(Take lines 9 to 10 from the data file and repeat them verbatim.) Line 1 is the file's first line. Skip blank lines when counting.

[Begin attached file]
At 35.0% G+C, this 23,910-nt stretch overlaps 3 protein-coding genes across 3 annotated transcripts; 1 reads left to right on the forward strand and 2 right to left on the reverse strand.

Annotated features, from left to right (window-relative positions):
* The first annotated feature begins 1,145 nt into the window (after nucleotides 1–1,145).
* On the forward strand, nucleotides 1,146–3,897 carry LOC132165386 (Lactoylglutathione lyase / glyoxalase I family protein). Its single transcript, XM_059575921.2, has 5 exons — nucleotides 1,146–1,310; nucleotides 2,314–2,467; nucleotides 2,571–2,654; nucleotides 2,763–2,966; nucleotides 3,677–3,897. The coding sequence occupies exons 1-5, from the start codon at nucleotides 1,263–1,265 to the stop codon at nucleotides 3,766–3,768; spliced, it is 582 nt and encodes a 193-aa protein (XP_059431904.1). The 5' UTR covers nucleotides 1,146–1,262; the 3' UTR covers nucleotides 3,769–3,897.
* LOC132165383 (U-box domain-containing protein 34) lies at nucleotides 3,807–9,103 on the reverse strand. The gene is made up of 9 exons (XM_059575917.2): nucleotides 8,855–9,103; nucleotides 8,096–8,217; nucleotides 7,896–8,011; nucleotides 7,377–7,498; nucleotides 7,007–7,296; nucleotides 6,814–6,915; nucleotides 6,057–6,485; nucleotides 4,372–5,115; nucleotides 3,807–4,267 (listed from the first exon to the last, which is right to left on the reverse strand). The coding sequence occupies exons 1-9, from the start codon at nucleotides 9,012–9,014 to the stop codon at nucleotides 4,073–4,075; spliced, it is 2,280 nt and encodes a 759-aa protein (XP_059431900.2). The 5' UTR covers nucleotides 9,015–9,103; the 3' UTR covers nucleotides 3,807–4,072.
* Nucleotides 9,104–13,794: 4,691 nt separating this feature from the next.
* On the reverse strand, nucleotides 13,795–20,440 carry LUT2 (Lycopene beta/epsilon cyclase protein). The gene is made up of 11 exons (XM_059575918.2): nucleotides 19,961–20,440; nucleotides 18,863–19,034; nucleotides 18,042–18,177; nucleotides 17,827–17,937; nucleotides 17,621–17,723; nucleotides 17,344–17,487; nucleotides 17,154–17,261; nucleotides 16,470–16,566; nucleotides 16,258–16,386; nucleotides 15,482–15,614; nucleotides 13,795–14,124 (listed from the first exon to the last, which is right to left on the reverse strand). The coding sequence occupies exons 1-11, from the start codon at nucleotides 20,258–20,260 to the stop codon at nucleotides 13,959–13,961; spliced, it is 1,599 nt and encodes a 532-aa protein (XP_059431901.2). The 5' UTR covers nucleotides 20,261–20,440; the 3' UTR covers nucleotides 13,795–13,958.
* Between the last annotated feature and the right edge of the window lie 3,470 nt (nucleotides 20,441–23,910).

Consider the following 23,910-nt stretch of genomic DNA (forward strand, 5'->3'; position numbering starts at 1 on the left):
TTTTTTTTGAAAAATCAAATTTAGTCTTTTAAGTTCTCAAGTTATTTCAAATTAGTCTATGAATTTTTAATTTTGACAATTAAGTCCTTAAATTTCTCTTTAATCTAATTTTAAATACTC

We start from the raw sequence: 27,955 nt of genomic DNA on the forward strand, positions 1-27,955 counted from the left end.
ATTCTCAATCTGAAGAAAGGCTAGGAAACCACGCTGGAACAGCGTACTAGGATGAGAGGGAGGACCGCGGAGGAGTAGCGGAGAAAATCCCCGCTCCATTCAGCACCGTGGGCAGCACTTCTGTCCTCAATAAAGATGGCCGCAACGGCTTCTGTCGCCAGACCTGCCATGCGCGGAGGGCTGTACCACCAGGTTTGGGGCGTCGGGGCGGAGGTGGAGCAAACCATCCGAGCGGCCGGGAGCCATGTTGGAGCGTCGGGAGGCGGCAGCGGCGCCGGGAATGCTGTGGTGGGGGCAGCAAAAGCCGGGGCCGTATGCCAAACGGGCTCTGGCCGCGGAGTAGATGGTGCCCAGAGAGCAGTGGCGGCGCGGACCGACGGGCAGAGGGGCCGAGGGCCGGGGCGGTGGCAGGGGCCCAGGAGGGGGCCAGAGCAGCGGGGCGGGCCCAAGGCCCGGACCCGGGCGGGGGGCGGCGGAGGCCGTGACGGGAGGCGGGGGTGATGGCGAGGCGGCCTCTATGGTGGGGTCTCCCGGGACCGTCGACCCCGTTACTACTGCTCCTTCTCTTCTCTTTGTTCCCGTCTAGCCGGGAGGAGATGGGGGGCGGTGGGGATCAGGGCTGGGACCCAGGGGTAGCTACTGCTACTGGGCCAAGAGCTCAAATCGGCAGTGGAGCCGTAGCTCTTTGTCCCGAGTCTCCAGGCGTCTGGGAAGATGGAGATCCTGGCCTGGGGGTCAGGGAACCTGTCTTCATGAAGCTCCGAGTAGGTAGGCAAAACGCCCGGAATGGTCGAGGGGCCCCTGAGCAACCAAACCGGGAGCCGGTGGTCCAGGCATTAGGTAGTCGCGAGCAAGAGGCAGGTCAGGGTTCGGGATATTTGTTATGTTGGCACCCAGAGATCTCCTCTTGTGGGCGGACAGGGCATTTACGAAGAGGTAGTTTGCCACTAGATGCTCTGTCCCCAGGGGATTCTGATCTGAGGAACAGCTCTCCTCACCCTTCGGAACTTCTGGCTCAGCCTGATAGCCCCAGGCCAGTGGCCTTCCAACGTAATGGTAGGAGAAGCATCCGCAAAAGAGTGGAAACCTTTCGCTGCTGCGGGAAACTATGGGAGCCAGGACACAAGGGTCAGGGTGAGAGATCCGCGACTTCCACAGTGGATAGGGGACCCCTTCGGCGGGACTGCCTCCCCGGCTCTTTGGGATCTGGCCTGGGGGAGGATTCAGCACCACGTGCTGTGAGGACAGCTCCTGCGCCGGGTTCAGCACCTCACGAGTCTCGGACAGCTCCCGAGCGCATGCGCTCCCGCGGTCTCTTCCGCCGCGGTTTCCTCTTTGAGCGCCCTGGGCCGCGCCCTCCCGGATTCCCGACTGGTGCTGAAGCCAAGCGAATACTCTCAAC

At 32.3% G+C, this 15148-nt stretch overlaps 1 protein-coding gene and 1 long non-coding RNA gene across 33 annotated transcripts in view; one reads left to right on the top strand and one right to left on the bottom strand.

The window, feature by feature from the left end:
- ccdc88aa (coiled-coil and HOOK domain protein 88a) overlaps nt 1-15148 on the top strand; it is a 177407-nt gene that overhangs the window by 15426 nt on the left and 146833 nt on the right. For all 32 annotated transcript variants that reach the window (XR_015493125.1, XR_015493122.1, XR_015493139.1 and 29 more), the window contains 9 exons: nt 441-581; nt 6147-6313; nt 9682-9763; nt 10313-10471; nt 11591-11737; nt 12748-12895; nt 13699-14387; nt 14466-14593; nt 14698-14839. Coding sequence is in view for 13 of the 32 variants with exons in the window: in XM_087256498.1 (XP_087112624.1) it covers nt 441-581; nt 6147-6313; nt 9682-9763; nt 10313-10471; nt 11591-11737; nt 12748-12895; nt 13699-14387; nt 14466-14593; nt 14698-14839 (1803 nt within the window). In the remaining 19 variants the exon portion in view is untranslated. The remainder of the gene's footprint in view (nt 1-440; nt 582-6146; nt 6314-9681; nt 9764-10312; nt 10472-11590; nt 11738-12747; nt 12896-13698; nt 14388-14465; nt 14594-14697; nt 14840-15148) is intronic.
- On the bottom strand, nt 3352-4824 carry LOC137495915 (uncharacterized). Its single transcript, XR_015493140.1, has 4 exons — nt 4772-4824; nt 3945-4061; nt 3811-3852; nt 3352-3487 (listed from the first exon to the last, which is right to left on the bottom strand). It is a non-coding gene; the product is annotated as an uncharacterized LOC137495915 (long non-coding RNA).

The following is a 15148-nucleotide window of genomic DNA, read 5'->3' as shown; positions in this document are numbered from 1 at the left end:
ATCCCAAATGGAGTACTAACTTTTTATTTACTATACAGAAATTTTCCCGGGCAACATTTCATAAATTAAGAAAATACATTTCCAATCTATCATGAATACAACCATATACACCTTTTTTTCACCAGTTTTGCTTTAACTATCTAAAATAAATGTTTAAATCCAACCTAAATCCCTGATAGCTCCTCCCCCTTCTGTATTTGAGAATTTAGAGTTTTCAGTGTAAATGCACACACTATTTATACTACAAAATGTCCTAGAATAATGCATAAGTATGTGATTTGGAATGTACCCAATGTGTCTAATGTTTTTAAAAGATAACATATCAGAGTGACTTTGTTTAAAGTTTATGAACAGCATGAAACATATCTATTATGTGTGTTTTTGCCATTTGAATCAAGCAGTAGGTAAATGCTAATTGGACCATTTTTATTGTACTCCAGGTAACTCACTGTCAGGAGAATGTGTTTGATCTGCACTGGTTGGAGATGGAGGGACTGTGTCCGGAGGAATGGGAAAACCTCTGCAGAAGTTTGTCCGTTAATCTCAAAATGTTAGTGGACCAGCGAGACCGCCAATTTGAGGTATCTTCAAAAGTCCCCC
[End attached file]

Consider the following 23,910-nt stretch of genomic DNA (forward strand, 5'->3'; position numbering starts at 1 on the left):
TTTTTTTTGAAAAATCAAATTTAGTCTTTTAAGTTCTCAAGTTATTTCAAATTAGTCTATGAATTTTTAATTTTGACAATTAAGTCCTTAAATTTCTCTTTAATCTAATTTTAAATACTC